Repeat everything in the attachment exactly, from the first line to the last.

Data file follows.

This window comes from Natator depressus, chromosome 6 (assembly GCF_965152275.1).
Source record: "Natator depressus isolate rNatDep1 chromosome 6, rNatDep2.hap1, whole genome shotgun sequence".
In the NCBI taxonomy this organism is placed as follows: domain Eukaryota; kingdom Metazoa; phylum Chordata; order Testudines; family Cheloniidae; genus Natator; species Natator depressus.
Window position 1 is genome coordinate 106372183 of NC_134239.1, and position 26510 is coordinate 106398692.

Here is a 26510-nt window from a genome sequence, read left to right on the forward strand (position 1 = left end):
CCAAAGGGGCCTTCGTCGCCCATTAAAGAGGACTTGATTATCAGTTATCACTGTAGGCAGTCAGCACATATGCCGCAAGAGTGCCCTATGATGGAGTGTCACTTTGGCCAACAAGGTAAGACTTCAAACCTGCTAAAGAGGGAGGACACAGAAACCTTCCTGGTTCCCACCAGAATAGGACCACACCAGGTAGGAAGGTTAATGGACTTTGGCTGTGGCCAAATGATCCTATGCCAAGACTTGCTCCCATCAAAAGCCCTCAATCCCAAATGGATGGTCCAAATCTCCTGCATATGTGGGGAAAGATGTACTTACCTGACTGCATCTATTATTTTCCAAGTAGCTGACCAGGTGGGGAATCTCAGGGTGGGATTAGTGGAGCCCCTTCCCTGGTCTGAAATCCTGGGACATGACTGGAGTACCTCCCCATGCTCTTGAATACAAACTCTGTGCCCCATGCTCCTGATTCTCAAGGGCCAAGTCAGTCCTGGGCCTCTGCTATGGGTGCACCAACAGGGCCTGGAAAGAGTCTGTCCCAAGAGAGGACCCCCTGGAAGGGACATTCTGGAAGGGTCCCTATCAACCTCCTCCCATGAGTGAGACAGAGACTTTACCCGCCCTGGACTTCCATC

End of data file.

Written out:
This window comes from Natator depressus, chromosome 6 (assembly GCF_965152275.1).
Source record: "Natator depressus isolate rNatDep1 chromosome 6, rNatDep2.hap1, whole genome shotgun sequence".
In the NCBI taxonomy this organism is placed as follows: domain Eukaryota; kingdom Metazoa; phylum Chordata; order Testudines; family Cheloniidae; genus Natator; species Natator depressus.
Window position 1 is genome coordinate 106372183 of NC_134239.1, and position 26510 is coordinate 106398692.

Here is a 26510-nt window from a genome sequence, read left to right on the forward strand (position 1 = left end):
CCAAAGGGGCCTTCGTCGCCCATTAAAGAGGACTTGATTATCAGTTATCACTGTAGGCAGTCAGCACATATGCCGCAAGAGTGCCCTATGATGGAGTGTCACTTTGGCCAACAAGGTAAGACTTCAAACCTGCTAAAGAGGGAGGACACAGAAACCTTCCTGGTTCCCACCAGAATAGGACCACACCAGGTAGGAAGGTTAATGGACTTTGGCTGTGGCCAAATGATCCTATGCCAAGACTTGCTCCCATCAAAAGCCCTCAATCCCAAATGGATGGTCCAAATCTCCTGCATATGTGGGGAAAGATGTACTTACCTGACTGCATCTATTATTTTCCAAGTAGCTGACCAGGTGGGGAATCTCAGGGTGGGATTAGTGGAGCCCCTTCCCTGGTCTGAAATCCTGGGACATGACTGGAGTACCTCCCCATGCTCTTGAATACAAACTCTGTGCCCCATGCTCCTGATTCTCAAGGGCCAAGTCAGTCCTGGGCCTCTGCTATGGGTGCACCAACAGGGCCTGGAAAGAGTCTGTCCCAAGAGAGGACCCCCTGGAAGGGACATTCTGGAAGGGTCCCTATCAACCTCCTCCCATGAGTGAGACAGAGACTTTACCCGCCCTGGACTTCCATC